Don’t count Fernand Lopez among those surprised by how Francis Ngannou’s UFC run ended.
Lopez is the founder of France’s MMA Factory and the head coach who first discovered Ngannou and shepherded his initial rise to the UFC. Lopez and Ngannou ultimately went their separate ways following Ngannou’s title loss to Stipe Miocic in 2018, but he still has insight into the way the former heavyweight champion thinks in a way few in MMA do, and he wasn’t the least bit shocked by Ngannou’s decision to walk away from his UFC title reign.
“No, I’m not,” Lopez said Wednesday on The MMA Hour. “I’m not, I’m not.”
Ngannou, 36, is the first active champion to part ways with the UFC of his own accord while still holding a belt since B.J. Penn in 2004. His decision was the culmination of a year-long standoff that went public following Ngannou’s title defense over Ciryl Gane at UFC 270.
At the time, Ngannou said he only wanted freedom from the UFC’s “one-sided” contract and that he did not feel respected by the company. Once his deal expired in late 2022, Ngannou left for free agency after UFC officials balked at his request for contractual concessions such as health insurance for all fighters, the right to seek his own in-cage sponsorships, and an advocate to represent UFC athletes in the company’s board meetings.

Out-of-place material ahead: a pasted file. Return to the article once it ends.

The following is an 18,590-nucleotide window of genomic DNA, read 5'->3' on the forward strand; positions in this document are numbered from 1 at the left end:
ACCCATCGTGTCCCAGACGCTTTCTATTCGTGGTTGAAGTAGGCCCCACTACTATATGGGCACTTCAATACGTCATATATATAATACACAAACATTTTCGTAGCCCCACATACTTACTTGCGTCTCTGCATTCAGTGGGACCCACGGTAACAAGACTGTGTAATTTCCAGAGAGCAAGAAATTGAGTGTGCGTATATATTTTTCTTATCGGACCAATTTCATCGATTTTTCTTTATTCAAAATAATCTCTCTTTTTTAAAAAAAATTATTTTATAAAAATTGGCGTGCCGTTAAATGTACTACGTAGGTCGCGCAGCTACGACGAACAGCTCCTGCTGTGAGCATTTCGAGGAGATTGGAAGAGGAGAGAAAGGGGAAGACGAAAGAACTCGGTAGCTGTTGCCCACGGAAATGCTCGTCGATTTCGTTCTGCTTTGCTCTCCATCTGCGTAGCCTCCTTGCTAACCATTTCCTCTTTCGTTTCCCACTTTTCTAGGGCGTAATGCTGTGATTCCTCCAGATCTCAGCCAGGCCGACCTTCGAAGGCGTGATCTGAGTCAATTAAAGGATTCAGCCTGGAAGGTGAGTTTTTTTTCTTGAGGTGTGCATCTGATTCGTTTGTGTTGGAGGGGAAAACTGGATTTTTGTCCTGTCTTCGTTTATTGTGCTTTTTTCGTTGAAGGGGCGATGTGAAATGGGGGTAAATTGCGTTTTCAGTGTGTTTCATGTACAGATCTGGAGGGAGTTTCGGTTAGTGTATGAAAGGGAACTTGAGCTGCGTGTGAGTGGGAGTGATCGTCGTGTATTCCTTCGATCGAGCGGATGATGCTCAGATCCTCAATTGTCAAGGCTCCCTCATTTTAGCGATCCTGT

Ngannou has pursued a blockbuster boxing match against world heavyweight champion Tyson Fury for the past several years. Since Ngannou’s UFC exit, the two have publicly flirted with one another even more frequently regarding the matchup, with Fury recently calling for the marquee showdown to be a four-ounce glove boxing match “for big boy money” contested in a cage with Mike Tyson as the special guest referee.
In the meantime, the UFC heavyweight division has moved on.
Lopez’s student Gane is set to face former UFC light heavyweight champion Jon Jones at UFC 285 for the vacant heavyweight title. And in Lopez’s eyes, as long as Ngannou is content with his decision, all’s well that ends well for the heavyweight saga.
“The more important thing that we have to remember and keep in mind is that if he’s happy, then everything is good,” Lopez said. “If [Ngannou] finds his way to be happy, then that’s good. If the UFC are happy to release him and if he’s happy, then it’s good.”